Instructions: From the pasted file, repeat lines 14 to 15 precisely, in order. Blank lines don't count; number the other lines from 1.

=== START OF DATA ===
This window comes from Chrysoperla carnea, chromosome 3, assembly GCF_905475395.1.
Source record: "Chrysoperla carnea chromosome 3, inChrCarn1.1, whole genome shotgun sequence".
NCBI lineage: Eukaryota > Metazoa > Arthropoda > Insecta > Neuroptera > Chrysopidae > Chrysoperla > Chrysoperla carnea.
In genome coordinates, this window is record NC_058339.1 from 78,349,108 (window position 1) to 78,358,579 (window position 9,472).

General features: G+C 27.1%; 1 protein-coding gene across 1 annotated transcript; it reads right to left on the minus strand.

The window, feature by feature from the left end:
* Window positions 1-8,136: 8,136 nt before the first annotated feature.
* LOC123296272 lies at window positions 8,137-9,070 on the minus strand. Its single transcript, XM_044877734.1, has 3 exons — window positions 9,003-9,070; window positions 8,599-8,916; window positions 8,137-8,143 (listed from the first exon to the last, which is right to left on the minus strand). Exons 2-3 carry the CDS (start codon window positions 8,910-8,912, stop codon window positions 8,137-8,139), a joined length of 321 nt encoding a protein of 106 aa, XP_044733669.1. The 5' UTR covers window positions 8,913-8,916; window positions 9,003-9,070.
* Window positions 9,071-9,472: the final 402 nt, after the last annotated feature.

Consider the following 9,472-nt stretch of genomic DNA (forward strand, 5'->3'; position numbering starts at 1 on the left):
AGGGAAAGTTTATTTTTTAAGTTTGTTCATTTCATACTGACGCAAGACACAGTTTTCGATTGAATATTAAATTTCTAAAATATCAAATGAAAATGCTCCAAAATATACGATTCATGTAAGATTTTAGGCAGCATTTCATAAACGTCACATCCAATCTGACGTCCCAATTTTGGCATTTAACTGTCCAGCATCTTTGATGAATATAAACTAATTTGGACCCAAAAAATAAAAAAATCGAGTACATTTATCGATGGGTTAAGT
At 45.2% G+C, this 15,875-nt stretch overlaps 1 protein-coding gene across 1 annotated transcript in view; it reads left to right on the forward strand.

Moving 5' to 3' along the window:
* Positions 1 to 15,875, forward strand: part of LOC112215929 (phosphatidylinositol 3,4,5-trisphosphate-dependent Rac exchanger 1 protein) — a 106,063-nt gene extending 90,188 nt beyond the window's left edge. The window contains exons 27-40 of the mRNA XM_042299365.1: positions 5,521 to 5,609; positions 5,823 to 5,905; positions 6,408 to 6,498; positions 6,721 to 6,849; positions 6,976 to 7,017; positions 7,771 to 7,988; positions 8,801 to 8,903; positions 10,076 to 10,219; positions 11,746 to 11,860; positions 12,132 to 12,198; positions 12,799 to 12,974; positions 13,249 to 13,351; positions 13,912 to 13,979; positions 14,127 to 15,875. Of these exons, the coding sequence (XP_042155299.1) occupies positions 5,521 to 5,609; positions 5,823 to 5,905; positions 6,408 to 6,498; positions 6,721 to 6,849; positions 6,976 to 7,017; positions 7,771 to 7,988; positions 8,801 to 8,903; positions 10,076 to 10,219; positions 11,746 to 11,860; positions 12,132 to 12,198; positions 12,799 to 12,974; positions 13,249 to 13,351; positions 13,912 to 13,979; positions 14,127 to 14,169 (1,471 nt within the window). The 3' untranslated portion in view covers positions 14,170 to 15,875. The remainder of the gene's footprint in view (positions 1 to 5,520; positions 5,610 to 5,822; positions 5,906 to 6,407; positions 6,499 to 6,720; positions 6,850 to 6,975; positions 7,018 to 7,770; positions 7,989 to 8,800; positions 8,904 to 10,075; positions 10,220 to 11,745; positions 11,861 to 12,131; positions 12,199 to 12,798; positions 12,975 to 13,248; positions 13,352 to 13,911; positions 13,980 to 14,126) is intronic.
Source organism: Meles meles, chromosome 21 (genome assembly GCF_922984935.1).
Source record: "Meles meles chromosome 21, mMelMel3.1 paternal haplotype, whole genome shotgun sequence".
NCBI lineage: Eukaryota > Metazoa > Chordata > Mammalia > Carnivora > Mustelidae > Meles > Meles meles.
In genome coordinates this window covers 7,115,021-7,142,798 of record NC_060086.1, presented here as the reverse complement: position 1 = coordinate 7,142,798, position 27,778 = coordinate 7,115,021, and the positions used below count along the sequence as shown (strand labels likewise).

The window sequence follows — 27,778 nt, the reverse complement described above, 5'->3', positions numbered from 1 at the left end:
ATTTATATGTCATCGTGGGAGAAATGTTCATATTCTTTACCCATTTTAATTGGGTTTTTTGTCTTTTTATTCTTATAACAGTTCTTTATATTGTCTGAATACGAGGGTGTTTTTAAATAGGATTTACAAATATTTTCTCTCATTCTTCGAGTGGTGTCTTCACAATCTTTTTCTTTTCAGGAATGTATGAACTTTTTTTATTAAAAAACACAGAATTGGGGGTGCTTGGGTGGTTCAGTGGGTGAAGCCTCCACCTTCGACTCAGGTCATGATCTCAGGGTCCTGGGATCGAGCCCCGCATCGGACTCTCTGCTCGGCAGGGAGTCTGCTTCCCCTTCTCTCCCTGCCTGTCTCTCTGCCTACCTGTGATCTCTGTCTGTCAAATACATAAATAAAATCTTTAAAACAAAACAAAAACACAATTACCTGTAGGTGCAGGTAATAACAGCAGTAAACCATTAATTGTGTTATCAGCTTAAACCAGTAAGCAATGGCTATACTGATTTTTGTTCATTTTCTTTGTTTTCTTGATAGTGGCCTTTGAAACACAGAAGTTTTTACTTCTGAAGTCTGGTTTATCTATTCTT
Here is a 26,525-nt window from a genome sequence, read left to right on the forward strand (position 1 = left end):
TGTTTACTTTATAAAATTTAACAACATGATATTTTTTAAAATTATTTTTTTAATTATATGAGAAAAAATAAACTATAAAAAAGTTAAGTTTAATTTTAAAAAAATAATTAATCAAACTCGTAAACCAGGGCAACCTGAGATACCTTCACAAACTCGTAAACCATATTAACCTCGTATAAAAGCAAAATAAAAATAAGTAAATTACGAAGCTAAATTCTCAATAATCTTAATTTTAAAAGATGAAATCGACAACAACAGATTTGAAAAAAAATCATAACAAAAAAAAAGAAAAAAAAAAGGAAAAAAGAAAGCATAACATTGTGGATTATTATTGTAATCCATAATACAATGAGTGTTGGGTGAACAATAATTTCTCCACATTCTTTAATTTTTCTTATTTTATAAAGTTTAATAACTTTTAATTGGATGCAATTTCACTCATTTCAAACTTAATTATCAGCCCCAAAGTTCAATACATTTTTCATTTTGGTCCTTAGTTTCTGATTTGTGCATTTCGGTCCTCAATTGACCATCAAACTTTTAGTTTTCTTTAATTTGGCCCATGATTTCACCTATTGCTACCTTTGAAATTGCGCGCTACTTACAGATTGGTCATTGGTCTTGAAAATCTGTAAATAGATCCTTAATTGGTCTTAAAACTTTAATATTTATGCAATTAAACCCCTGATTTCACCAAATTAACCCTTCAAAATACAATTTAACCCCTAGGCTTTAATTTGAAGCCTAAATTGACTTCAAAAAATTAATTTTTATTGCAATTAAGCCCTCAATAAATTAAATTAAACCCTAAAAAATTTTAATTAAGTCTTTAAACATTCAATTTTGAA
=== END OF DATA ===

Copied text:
* Positions 1 to 15,875, forward strand: part of LOC112215929 (phosphatidylinositol 3,4,5-trisphosphate-dependent Rac exchanger 1 protein) — a 106,063-nt gene extending 90,188 nt beyond the window's left edge. The window contains exons 27-40 of the mRNA XM_042299365.1: positions 5,521 to 5,609; positions 5,823 to 5,905; positions 6,408 to 6,498; positions 6,721 to 6,849; positions 6,976 to 7,017; positions 7,771 to 7,988; positions 8,801 to 8,903; positions 10,076 to 10,219; positions 11,746 to 11,860; positions 12,132 to 12,198; positions 12,799 to 12,974; positions 13,249 to 13,351; positions 13,912 to 13,979; positions 14,127 to 15,875. Of these exons, the coding sequence (XP_042155299.1) occupies positions 5,521 to 5,609; positions 5,823 to 5,905; positions 6,408 to 6,498; positions 6,721 to 6,849; positions 6,976 to 7,017; positions 7,771 to 7,988; positions 8,801 to 8,903; positions 10,076 to 10,219; positions 11,746 to 11,860; positions 12,132 to 12,198; positions 12,799 to 12,974; positions 13,249 to 13,351; positions 13,912 to 13,979; positions 14,127 to 14,169 (1,471 nt within the window). The 3' untranslated portion in view covers positions 14,170 to 15,875. The remainder of the gene's footprint in view (positions 1 to 5,520; positions 5,610 to 5,822; positions 5,906 to 6,407; positions 6,499 to 6,720; positions 6,850 to 6,975; positions 7,018 to 7,770; positions 7,989 to 8,800; positions 8,904 to 10,075; positions 10,220 to 11,745; positions 11,861 to 12,131; positions 12,199 to 12,798; positions 12,975 to 13,248; positions 13,352 to 13,911; positions 13,980 to 14,126) is intronic.
Source organism: Meles meles, chromosome 21 (genome assembly GCF_922984935.1).